Excitement at the Down for Life Expo

improptu dance 2014The 6th annual Down for Life Expo sponsors (Rythm EFX, Northside Aztlan Community Center, City of Fort Collins, Poudre School District and Team Fort Collins) believe that the March 8 event was a great success. Down for Life attracted over 600 youth and 800 people total. Down for Life is a community event that provides healthy and positive entertainment and activities for youth.

We would especially like to thank the groups who shared their talents: Dance Express, Just for Kix (Henderson and Windsor), Mountain Dance, A Dance Place (Greeley and Windsor), Choice City Breakerz, Colorado Dance Collective, Studio West Dance, Northern Colorado Dance Fusion, Little Kids Rock from Polaris Expeditionary Learning School. These individuals also performed: Alexis Pineda, “Azue the Great,” and Armando Silva. Additionally, youth attendees were able to discover other healthy outlets thanks to Title Boxing, Poudre River Public Library District, City of Fort Collins Youth Advisory Board, City of Fort Collins Bike Helmet giveaway, Cross Fit from Northside Aztlan Community Center and Terrence who encouraged break dancing and music making. Thank you to Wagner Rents for their generous equipment donation.kids on stage 2014

We would like to thank sponsors Fort Fund and the Foothills Rotary Club. Many groups provided volunteers to keep the night safe and fun for all: Fossil Ridge High School Key Club, Pi Lambda Chi Latina Sorority, CSU Theta Chi, CSU Alpha Delta Chi Sorority, CSU OX Fraternity, CSU Alpha Phi Omega, and Touchstone Health Partners’ Spirit Crossing. Key individuals who also gave of their time were Zack Klassen, Kayzha Shepard, Omar Nunez, Tammy Beard, Michelle Simon, Zach Delissio and Brittany Koonce. Eighty-one volunteers whose combined hours of service totaled nearly 350 hours. To honor the volunteers, Garbanzo’s Mediterranean Grill generously provided dinner and Sam’s Club gave cookies.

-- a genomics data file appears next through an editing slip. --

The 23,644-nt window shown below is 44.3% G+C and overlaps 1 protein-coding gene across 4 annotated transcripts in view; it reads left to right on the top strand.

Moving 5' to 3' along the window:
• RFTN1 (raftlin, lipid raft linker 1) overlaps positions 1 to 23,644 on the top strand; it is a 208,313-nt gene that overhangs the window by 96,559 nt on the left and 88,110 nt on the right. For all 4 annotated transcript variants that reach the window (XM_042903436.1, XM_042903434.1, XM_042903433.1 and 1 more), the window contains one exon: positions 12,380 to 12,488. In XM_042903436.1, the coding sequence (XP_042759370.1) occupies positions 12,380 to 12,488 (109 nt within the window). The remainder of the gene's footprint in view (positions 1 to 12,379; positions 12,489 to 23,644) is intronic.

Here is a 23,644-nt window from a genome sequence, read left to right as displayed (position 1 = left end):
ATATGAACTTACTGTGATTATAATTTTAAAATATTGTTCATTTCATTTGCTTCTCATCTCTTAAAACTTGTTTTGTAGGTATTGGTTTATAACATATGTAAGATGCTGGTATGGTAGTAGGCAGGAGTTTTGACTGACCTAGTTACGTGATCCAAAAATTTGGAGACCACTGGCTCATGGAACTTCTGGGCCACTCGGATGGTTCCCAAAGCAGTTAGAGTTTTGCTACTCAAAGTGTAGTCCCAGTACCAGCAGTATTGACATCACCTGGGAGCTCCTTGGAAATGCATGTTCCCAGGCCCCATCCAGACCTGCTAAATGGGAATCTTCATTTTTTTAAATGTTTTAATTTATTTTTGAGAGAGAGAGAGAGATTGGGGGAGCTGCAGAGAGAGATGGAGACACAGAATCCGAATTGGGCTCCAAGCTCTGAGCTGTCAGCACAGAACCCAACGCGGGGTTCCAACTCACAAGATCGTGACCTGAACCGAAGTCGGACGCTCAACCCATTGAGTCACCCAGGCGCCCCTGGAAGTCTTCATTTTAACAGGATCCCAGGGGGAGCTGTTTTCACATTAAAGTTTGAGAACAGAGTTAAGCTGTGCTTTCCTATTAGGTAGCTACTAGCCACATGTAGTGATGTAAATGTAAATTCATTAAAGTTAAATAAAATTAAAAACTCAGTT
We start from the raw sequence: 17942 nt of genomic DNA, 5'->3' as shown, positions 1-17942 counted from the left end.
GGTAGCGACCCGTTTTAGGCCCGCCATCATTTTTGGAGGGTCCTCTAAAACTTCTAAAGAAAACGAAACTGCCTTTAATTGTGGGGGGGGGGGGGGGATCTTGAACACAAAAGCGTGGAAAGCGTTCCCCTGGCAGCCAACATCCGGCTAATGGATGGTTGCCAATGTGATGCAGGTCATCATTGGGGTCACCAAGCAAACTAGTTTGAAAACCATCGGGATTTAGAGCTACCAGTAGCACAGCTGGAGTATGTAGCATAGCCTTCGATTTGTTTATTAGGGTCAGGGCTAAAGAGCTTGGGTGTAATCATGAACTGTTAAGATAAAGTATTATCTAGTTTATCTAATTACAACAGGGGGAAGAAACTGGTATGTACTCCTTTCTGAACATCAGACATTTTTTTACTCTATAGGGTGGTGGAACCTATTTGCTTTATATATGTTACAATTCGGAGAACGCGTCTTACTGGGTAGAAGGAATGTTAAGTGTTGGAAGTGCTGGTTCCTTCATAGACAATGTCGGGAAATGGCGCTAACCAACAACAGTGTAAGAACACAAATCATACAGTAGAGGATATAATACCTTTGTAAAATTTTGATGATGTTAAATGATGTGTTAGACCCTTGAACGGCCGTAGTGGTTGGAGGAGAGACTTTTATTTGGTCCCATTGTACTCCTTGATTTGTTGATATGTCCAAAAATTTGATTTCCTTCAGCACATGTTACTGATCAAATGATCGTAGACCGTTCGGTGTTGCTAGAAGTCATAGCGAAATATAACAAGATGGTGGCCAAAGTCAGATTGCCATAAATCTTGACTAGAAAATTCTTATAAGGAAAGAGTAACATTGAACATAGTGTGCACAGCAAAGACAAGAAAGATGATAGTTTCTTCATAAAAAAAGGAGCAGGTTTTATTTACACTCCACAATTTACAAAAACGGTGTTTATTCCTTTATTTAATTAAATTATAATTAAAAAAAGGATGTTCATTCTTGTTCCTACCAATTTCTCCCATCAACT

Attendees participated in a variety of interactive opportunities and watched performances and demonstrations throughout the gym.Armando silva 2014

crazy moves 2014Boys on rings 2014

Prescription Drug Take Back Day and new Permanent Disposal Bin

The U.S. Drug Enforcement Administration and our local law enforcement will collect unused prescription medications on April 26 from 10 a.m. to 2 p.m. Drop-off locations may be found throughout the county; including police stations in Fort Collins, Windsor and Loveland, as well as the Wellington Fire Station 1 and the Red Feather Lakes Fire Station at 44 Firehouse Lane. Colorado State University Green Hall, 750 S. Meridian Avenue, is also a drop-off location. 5310186-pills-in-hand

Due to community need, the Fort Collins Police Services has started its own DAILY drug take-back system. The Colorado Department of Public Health has provided a secure bin at the main police station, 2221 S. Timberline Road. You can safely and anonymously drop off unused or expired prescriptions and over-the-counter drugs Monday through Friday, 8 a.m. to 10 p.m., and on the weekends 8 a.m. to 6 p.m.

It is essential to get unused medications off the street. Last year at least 29 people in Larimer County, and over 350 statewide, died from accidental overdoses. The following items will not be accepted: illicit drugs, mercury thermometers, syringes, IV solutions, oxygen containers, chemotherapy and other radioactive substances. Please call Fort Collins Police Services at 970.221.6540 for further information.

If you are concerned that your child may be misusing prescription drugs, then check out this article to learn the signs: http://us2.campaign-archive2.com/?u=fe8b33972f29b8e3f893baefc&id=44ccd4b42c&e=c65b47671e

Join us for our largest and hippest youth activity of the year

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Simply Red MC strives to be a Role Model

Team Fort Collins’ Master of Ceremonies for the 2014 Simply Red, Todd Harding, recently wrote a blog for my colleague Nomi Ketterling, Director of Weld County Prevention Partners. Here is his blog:

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Todd and Jenny Harding at Team Fort Collins’ Simply Red in 2013. To see them at the 2014 event, buy tickets on Event Brite, http://tiny.cc/x1lw7w, or by calling Team Fort Collins at 970.227.2519.

My job as a DJ in Northern Colorado keeps me in the spotlight. Because of that, I never forget that people pay attention to what I say, what I wear and how I behave, even when I’m not on the job. Most people don’t have to live “in the spotlight” like that. Or do they?
Actually, you live in the spotlight and you may not even know it. Whether you are a parent or not, kids pay attention to how adults behave. That’s actually how they learn how to behave—by watching us. If we lose our temper every time we drive, we’re sending a message. If we drink enough alcohol to be visibly impaired, they see that behavior and think, “then it must be OK.” If we decide to jaywalk or run a red light or lie to a family member, kids learn that that’s acceptable behavior.